Culture Clash or 50 Million Frenchmen Can’t Be WrongThe performance management world is broad.  Those who practice within it are wide in skills, dispersed in geography, deep in talent, and – in general – all jumbled together.   Your hosts are all North Americans (Canadians and Mexicans rejoice for this American has finally figured out how not to use “America” as shorthand for that quarter-or-so of the globe above the equator and a bit west of the Greenwich meridian) but hail from three different continents.  Beyond the differences in our personalities, it’s easy to see your hosts’ cultural influences in this podcast:  British diffidence, Indian thoughtfulness, American brashness.  Stereotypes and certainly wide brushed, but where your hosts’ formative years were spent marked us.  With luck, it makes for an in interesting podcast. In that vein, we thought it would be interesting to talk to our fellow North American performance management practitioners who work and live here today but come from elsewhere.  Our audience is primarily from that quarter of the globe mentioned above; we are not perhaps the most introspective people and might be improved if we were so.  An outsider sees the quirks and foibles that a native cannot.  This episode begins a series on work culture – not Culture Wars – from the perspective of those who have worked professionally here and elsewhere.Our Very Special GuestsI’ve known Ludovic for seemingly forever:  in Oracle-land as a webinar copresenter on ASO Planning and as an employee at OneStream.  Poor guy, he can’t seem to shake me. I met Pascal on the drive back to the airport from a OneStream Services meeting, packed like a sardine in a rental car.  I remember thinking, “I am the only one out of seven in this car that was actually born in the United States.”  Perhaps a portent of this series?  It did set me to thinking, so maybe.246 Varieties of Cheese*Beyond knowing Ludovic and Pascal, there is the role of France in North America:  Quebec, the Marquis of Layfette, the Louisiana Purchase, the French Emperor of Mexico (yes, really) whose imposed rule by Napoleon III (no, that one, the other one but still a Napoleon) triggered the Battle of Camarón (yes, also named the Battle of Cameron, really) and the cherished artefect of legionnaire Jean Danjou’s wooden hand.  Yes, really.  How could we not have France as our first Culture Clash?The conversation is wide ranging, informative, funny, historical (you’ve already started to get this Francophile’s taste for great French statesmen) and philosophical (yes, really, Frenchmen discussing their favorite philosophers just as one might expect).  We thoroughly enjoyed it and think you will too.Join us, won’t you?*OMG, before you all lose your minds, the (2nd) greatest Frenchman of them all said that about governing his country.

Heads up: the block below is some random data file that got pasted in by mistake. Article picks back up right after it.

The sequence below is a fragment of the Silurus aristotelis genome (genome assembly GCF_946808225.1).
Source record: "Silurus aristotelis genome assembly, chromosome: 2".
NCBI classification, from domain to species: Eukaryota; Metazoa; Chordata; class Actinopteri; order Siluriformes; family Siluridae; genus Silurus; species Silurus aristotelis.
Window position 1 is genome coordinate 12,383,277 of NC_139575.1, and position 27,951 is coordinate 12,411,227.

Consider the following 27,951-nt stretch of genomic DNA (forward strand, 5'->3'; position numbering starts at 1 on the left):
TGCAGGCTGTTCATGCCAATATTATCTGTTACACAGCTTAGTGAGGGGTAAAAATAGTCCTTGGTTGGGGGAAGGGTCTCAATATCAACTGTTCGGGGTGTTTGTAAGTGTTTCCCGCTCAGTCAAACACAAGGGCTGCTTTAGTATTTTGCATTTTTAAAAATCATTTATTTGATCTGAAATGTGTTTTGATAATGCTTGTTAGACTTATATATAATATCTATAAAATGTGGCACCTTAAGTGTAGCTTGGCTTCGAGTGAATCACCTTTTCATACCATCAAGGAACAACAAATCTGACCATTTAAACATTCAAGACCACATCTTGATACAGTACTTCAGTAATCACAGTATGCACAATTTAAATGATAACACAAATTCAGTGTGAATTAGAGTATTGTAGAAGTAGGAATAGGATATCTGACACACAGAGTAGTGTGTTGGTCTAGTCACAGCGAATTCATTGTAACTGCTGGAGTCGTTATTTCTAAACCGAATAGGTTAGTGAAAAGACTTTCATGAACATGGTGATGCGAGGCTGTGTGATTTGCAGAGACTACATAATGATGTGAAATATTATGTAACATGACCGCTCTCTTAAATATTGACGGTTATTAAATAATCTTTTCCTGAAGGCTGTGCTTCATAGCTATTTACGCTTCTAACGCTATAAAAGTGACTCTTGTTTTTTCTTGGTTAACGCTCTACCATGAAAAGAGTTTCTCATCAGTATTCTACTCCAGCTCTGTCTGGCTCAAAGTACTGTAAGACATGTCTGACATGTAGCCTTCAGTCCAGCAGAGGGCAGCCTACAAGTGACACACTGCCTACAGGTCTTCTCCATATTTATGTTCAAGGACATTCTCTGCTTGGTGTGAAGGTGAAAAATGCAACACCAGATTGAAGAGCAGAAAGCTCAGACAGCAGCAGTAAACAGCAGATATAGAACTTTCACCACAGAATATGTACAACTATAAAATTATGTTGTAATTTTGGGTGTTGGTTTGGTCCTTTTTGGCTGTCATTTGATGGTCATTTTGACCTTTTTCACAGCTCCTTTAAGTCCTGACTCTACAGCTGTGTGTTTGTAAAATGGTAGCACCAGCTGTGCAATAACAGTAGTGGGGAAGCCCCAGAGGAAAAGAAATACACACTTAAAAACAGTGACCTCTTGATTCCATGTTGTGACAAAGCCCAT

55:24 2/9/23
EPM Conversations -- Episode 15. A Conversation with Cameron Lackpour and Celvin Kattookaran, a OneStream conference and a OneStream book
Selectively extrovertedCelvin and Yr. Obt. Svt. struggled over recording this podcast in two ways.  Firstly, talking about ourselves:  no matter what you might think about geeks with blogs, presentations, books, and yes, this podcast, talking about other things is pretty easy; talking about yourself is hard.  Secondly, deciding to do so and then recording the podcast wasn’t particularly easy, even the technical bits (your author used the old podcast software that buggered us up completely a while back and then dropped three times during the recording).  Ugh. So hard in fact that what you’re hearing in this episode is our second go round as we (mostly me) simply could not stand what we put together.  Ugh, it was bad.  Or we were self-conscious.  Why not both?OneStream and OneStreamThis podcast is about a conference (OneStream Wave) and a book (OneStream Planning:  The Why, How, and When).  Have a listen if you will and you'll get an overview of the former and an in-depth exploration of the latter.Join us, won't you?